Predicting Phenotypic Variation through Human Brain Decoding and Connectivity: Applications for Capturing Individual Differences in Face Recognition Ability, Aging, and Brain-Computer Interfaces

Author: ORCID icon
Graves, Andrew, Psychology - Graduate School of Arts and Sciences, University of Virginia
Morris, James, AS-Psychology (PSYC), University of Virginia
Connelly, Jessica, AS-Psychology (PSYC), University of Virginia
Dodson, Chad, AS-Psychology (PSYC), University of Virginia
Pelphrey, Kevin, MD-NEUR Neurology, University of Virginia

These three dissertation chapters are a collection of studies aimed to better understand individual differences in various cognitive and biological processes. The first chapter focuses on face recognition ability and the cortical structures/ representations that give rise to neurotypical heterogeneity in this behavior. The second chapter focuses on the aging process at the epigenetic and cognitive level, linking these two levels and explaining these relationships through functional connectivity of the human brain. Finally, the third chapter focuses on algorithmic modifications that incorporate individual difference information when training machine learning systems suitable for brain-computer interface systems. The substantive domains across the three chapters differ drastically, but the general analytical framework for approaching these diverse problems is shared across the three chapters. The common thread linking these interdisciplinary efforts is 1) the committed focus to understanding why people’s minds and brains operate differently from one another, and 2) the successful application of modern machine learning tools to function as a mechanism for uncovering new insights about the brain and behavior. In summary, this collection of work leverages the application of modern measurement and analytic tools to design models of behavior that incorporate critical idiosyncrasies between people. These papers add novel research contributions to three different domains relevant to modern psychology and neuroscience: 1) face recognition ability, 2) aging, and 3) brain-computer interfaces.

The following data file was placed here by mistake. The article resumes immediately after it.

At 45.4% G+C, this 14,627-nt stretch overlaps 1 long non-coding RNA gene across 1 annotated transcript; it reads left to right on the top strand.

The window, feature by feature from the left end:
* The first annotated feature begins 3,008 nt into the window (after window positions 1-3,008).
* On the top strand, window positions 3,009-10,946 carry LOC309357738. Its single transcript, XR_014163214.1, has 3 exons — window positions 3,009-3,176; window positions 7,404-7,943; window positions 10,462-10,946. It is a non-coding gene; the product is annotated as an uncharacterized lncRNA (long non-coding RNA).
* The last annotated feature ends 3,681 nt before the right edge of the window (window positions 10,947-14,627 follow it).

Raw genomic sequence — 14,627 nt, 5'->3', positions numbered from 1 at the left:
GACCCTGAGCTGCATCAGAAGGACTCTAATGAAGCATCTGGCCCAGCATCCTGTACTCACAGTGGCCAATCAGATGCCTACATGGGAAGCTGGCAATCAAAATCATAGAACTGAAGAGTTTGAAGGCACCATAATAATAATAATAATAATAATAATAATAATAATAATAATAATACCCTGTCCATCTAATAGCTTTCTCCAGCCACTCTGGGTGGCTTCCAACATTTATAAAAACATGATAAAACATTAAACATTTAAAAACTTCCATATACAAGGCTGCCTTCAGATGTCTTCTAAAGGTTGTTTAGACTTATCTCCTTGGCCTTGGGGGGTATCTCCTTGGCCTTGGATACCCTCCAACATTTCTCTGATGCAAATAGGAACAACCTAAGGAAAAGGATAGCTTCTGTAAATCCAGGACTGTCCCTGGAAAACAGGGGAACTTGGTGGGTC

PHD (Doctor of Philosophy)
Face recognition ability, Cognitive aging, Brain decoding
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